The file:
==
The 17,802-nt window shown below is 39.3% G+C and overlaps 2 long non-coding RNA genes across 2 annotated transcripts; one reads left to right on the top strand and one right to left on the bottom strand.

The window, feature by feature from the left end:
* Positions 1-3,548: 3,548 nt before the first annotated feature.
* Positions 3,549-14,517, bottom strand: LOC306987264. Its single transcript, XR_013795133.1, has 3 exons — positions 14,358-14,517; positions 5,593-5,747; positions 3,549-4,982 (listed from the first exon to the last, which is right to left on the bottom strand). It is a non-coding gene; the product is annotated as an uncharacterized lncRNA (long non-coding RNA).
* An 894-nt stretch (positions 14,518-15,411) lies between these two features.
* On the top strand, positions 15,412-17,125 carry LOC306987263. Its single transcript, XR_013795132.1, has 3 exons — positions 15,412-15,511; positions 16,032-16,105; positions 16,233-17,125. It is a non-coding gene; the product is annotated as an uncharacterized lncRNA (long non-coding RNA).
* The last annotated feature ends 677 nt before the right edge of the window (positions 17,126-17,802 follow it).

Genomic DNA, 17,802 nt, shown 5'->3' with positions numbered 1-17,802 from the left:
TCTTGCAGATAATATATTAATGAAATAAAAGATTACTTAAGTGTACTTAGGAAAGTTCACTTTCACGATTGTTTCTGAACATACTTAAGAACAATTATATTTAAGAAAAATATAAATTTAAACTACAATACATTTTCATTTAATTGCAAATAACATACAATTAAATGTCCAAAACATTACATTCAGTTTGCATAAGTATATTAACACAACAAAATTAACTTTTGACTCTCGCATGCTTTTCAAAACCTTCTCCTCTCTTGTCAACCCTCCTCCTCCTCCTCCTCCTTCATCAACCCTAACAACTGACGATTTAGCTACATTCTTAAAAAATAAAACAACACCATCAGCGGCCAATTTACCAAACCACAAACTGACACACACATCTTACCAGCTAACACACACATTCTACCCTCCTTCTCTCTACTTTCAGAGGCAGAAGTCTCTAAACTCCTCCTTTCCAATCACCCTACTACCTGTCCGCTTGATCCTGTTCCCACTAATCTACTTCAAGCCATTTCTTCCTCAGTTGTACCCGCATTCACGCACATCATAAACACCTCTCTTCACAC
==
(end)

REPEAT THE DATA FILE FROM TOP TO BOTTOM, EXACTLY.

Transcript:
The 17,802-nt window shown below is 39.3% G+C and overlaps 2 long non-coding RNA genes across 2 annotated transcripts; one reads left to right on the top strand and one right to left on the bottom strand.

The window, feature by feature from the left end:
* Positions 1-3,548: 3,548 nt before the first annotated feature.
* Positions 3,549-14,517, bottom strand: LOC306987264. Its single transcript, XR_013795133.1, has 3 exons — positions 14,358-14,517; positions 5,593-5,747; positions 3,549-4,982 (listed from the first exon to the last, which is right to left on the bottom strand). It is a non-coding gene; the product is annotated as an uncharacterized lncRNA (long non-coding RNA).
* An 894-nt stretch (positions 14,518-15,411) lies between these two features.
* On the top strand, positions 15,412-17,125 carry LOC306987263. Its single transcript, XR_013795132.1, has 3 exons — positions 15,412-15,511; positions 16,032-16,105; positions 16,233-17,125. It is a non-coding gene; the product is annotated as an uncharacterized lncRNA (long non-coding RNA).
* The last annotated feature ends 677 nt before the right edge of the window (positions 17,126-17,802 follow it).

Genomic DNA, 17,802 nt, shown 5'->3' with positions numbered 1-17,802 from the left:
TCTTGCAGATAATATATTAATGAAATAAAAGATTACTTAAGTGTACTTAGGAAAGTTCACTTTCACGATTGTTTCTGAACATACTTAAGAACAATTATATTTAAGAAAAATATAAATTTAAACTACAATACATTTTCATTTAATTGCAAATAACATACAATTAAATGTCCAAAACATTACATTCAGTTTGCATAAGTATATTAACACAACAAAATTAACTTTTGACTCTCGCATGCTTTTCAAAACCTTCTCCTCTCTTGTCAACCCTCCTCCTCCTCCTCCTCCTTCATCAACCCTAACAACTGACGATTTAGCTACATTCTTAAAAAATAAAACAACACCATCAGCGGCCAATTTACCAAACCACAAACTGACACACACATCTTACCAGCTAACACACACATTCTACCCTCCTTCTCTCTACTTTCAGAGGCAGAAGTCTCTAAACTCCTCCTTTCCAATCACCCTACTACCTGTCCGCTTGATCCTGTTCCCACTAATCTACTTCAAGCCATTTCTTCCTCAGTTGTACCCGCATTCACGCACATCATAAACACCTCTCTTCACAC